My research on the New Sanctuary Movement, a national network of interfaith immigrant rights coalitions, provides a case in point. From 2007-2009, I conducted ethnographic research on New Sanctuary. When I began studying the movement, I used the dominant theoretical tools of the trade, asking questions about how New Sanctuary activists were using religion to mobilize and strategize for changing immigration policy. As my research continued, I realized this framework left much of what was exciting and puzzling about the New Sanctuary Movement unexplained. Shifting my gaze, it became clear that many activists were seeking religious change as well as political change: they were fighting for comprehensive immigration reform, but they were also fighting over the shape of their religious communities and over the public image of what it means to be religious, seeking to cultivate a more global, inclusive religious vision.
In my forthcoming book on this research—called One Family Under God: Religion and Immigration Politics in the New Sanctuary Movement (Oxford University Press)—I introduce a concept that better accounts for this complicated empirical reality. I argue that the New Sanctuary Movement is a multi-target social movement: a collective effort challenging authority in multiple institutional arenas simultaneously. In the book, I show how recognizing that New Sanctuary activists sought to change not only state institutions but religious institutions as well challenges standard interpretations of movement emergence, strategic decision-making, and recruitment.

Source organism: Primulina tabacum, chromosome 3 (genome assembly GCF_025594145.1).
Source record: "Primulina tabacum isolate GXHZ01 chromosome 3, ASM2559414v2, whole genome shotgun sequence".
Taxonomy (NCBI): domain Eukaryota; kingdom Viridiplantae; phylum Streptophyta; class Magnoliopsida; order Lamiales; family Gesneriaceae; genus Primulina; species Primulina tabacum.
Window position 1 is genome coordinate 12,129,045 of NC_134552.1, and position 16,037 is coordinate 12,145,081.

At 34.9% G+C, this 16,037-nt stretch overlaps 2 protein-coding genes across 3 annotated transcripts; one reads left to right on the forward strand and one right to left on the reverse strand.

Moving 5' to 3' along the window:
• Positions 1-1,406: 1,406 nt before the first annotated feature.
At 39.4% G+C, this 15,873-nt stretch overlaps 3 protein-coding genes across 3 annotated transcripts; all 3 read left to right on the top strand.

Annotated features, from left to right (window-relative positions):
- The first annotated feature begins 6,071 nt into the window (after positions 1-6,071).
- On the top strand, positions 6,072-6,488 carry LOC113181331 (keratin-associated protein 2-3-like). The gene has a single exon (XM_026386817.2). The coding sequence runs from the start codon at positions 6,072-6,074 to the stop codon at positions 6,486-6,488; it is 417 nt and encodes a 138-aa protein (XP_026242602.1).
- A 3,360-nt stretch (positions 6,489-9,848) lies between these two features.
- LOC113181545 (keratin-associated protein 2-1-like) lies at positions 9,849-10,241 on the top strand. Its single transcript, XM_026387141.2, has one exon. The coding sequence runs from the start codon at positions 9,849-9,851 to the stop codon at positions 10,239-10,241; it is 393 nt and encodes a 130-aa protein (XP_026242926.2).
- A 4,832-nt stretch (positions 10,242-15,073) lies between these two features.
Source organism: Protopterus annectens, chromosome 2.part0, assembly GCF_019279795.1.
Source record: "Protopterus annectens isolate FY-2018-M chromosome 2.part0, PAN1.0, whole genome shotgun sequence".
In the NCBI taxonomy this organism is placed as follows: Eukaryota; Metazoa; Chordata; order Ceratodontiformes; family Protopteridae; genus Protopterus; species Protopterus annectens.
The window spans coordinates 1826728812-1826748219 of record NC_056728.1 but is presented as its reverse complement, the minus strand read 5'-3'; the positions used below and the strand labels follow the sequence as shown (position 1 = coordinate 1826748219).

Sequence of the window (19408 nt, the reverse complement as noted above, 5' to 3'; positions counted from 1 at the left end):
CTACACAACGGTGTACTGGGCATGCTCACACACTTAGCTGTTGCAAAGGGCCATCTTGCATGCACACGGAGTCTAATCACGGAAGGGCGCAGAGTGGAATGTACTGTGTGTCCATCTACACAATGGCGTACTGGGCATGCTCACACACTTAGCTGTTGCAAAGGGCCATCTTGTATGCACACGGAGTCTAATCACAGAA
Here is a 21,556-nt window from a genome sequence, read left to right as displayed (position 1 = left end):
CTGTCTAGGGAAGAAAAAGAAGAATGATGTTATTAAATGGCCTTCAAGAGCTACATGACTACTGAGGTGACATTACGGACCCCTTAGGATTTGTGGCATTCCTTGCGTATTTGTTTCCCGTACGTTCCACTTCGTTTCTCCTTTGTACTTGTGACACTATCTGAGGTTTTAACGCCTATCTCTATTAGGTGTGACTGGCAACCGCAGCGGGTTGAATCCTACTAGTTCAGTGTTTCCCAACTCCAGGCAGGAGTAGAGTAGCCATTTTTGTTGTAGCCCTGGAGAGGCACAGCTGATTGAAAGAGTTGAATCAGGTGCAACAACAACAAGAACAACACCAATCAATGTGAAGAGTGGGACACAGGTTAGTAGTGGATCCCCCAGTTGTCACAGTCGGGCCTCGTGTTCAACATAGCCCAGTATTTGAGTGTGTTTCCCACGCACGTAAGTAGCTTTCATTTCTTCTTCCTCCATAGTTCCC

For instance, we know that political opportunities and threats play an important role in mobilizing activists targeting the state. But scholars have largely ignored the ways that religious context might shape the mobilization of religious activists. In the case of the New Sanctuary Movement, some activists viewed the dominance of a legalistic, nationalist vision of religion (often associated with the religious right) as endangering the spiritual well-being of their religious communities and American religious culture more generally. As a result, New Sanctuary not only targeted the state but also religious communities, seeking to convert them from viewing undocumented immigrants as undeserving, criminal outsiders to seeing them as brothers and sisters who are fellow children of God. These religious threats helped mobilize some activists. Overlooking this factor gives political context more explanatory power than it deserves.
The recognition that some movements and movement organizations have both political and religious targets—and that this “multi-target” quality shapes them in important ways—produces a fuller picture of the relationship between religion and activism. Indeed, this type of perspective is more important than ever, as immigration and globalization transform the character of American religion. Many immigrants coming to the U.S. have a fluid rather than a strict separationist understanding of the relationship between religion and the state, creating the potential for more overlap between these institutional arenas in the lives of future religious activists, not less.3 Moving beyond the emphasis on religion as a resource for politics is necessary for developing a richer understanding of how religion and activism matter for each other in an increasingly diverse society.
1. Levitt, Peggy. 2007. God Needs No Passport: Immigrants and the Changing American Religious Landscape. New York: New Press.
2. Armstrong, Elizabeth and Mary Bernstein. 2008. “Culture, Power, and Institutions: A Multi-Institutional Politics Approach to Social Movements.” Sociological Theory 26:74-99.
3. Levitt (2007).